U.S. joint registry has an "exciting year"

“We have made real progress in the past year—we’re collecting data,” said David G. Lewallen, MD, chair, American Joint Replacement Registry (AJRR) board of directors, during an informational session about the registry held Wednesday. He noted that the AJRR successfully launched its pilot data collection program in late 2010.

David G. Lewallen, MD, chair, AJRR board of directors

“So far, three sites have sent us data on more than 1,000 patients as part of our trial, which was designed mainly to test the mechanisms for data reporting and to help us understand the challenges that hospitals may face when using our Web-based system,” he said.

According to Dr. Lewallen, after analyzing all the “lessons learned” from the pilot program, the AJRR plans to go live with the final model for national data collection later this year.

Aiming for 90 percent participation
Currently, the AJRR is obtaining level 1 data, which includes basic identifying information related to patients, surgeons, hospitals, and procedures performed. All of this data, except for laterality (right and/or left) and ICD-9 codes, is already submitted to Centers for Medicare & Medicaid Services for billing, noted Dr. Lewallen.

He emphasized that the AJRR is also very interested in “collecting comorbidity data and higher levels of outcomes data,” but acknowledged that “additional funding and infrastructure support will be needed.”

The AJRR’s goal for the next 5 years is to obtain 90 percent participation of the approximate 5,000 hospitals in the United States where arthroplasty procedures are performed.

“We’re getting a receptive ear from payers in terms of the issue of incentivized reporting,” he said. Several groups that have oversight of medicine in this country may accept such reporting as a quality measure.

Using a “multi-stakeholder model”
Dr. Lewallen noted that the AJRR is “committed to a multi-stakeholder model” that he reported has been working in a very collegial fashion.

“The AJRR board of directors has representation from payers, orthopaedic surgery, industry, and, perhaps most importantly, from the public,” said Dr. Lewallen. “We have a patient public advisory board, and one of their members is a voting member on our board.”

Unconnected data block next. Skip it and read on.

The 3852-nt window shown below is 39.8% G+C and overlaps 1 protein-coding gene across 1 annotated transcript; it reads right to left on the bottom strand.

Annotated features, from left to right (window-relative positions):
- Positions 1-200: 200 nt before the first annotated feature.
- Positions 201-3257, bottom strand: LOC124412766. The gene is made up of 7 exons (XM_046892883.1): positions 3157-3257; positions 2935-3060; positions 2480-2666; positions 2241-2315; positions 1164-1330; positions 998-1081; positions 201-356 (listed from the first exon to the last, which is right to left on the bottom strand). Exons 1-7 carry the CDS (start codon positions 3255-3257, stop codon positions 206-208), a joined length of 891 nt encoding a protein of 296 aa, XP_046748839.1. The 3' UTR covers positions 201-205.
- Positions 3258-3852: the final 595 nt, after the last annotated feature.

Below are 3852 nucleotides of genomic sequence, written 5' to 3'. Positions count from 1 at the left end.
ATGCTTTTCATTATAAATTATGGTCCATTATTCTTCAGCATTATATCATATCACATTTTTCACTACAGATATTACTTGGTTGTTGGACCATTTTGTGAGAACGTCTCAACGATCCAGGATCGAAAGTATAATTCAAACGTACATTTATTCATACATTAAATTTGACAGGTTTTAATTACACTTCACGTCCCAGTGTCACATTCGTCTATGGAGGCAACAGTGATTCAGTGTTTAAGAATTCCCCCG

The registry also employs a shared stakeholder funding model, whereby no one stakeholder will pay the majority of the expenses, he said.

Dr. Lewallen explained that the AJRR finalized its detailed business plan with the help of AJRR board member Kevin Bozic, MD, MBA, and the other members of the registry’s business plan workgroup.

“We had representation from all stakeholders in this very important group,” he said. “Everybody will have a chance to pay in some way. We don’t expect it to be equal, but we do expect all of our stakeholders to meet their commitments.”

The data the AJRR collects will help finance the registry, said Dr. Lewallen.

“We need to get to a point where we have the data to sell to the stakeholders, if you will,” he said, noting that the startup funding required has been estimated at $7 million. Reaching those fundraising goals, said Dr. Lewallen, will require additional short-term contributions from the stakeholders.

“We’re also receiving grant support from various orthopaedic organizations,” he continued, “and there may be opportunities for individual orthopaedic surgeons to contribute through the Orthopaedic Research and Education Foundation.”

In the long term, said Dr. Lewallen, the AJRR plans to charge subscription fees to those who want more detailed data.

“We hope to obtain grants from payers and the government,” he said, “as well as a commitment to incentives for institutions and surgeons that participate.”

He added that the AJRR “needs substantial support from industry with this model. We’re under discussion currently with our industry colleagues about that.”

Fine-tuning the process
Although the AJRR has made substantial progress in the past year, significant challenges remain.

“We need to streamline the process for getting institutions on board,” he said. “The work required right now is not sustainable, so we’ve got to come up with a way of getting hospitals on board without the current time and effort.”

But Dr. Lewallen stressed that it has been “an exciting year—one that’s really involved tremendous collaboration among the stakeholders, and a willingness for all of us to listen to the perspective of other groups, all of whom participate in the chain of care.”

“Our goal is to improve arthroplasty care,” he said. “To do that, we believe that we need everyone at the table who is involved in providing that care so they find the data credible and will act upon it.”

Prepared by Jennie McKee, staff writer for AAOS Now.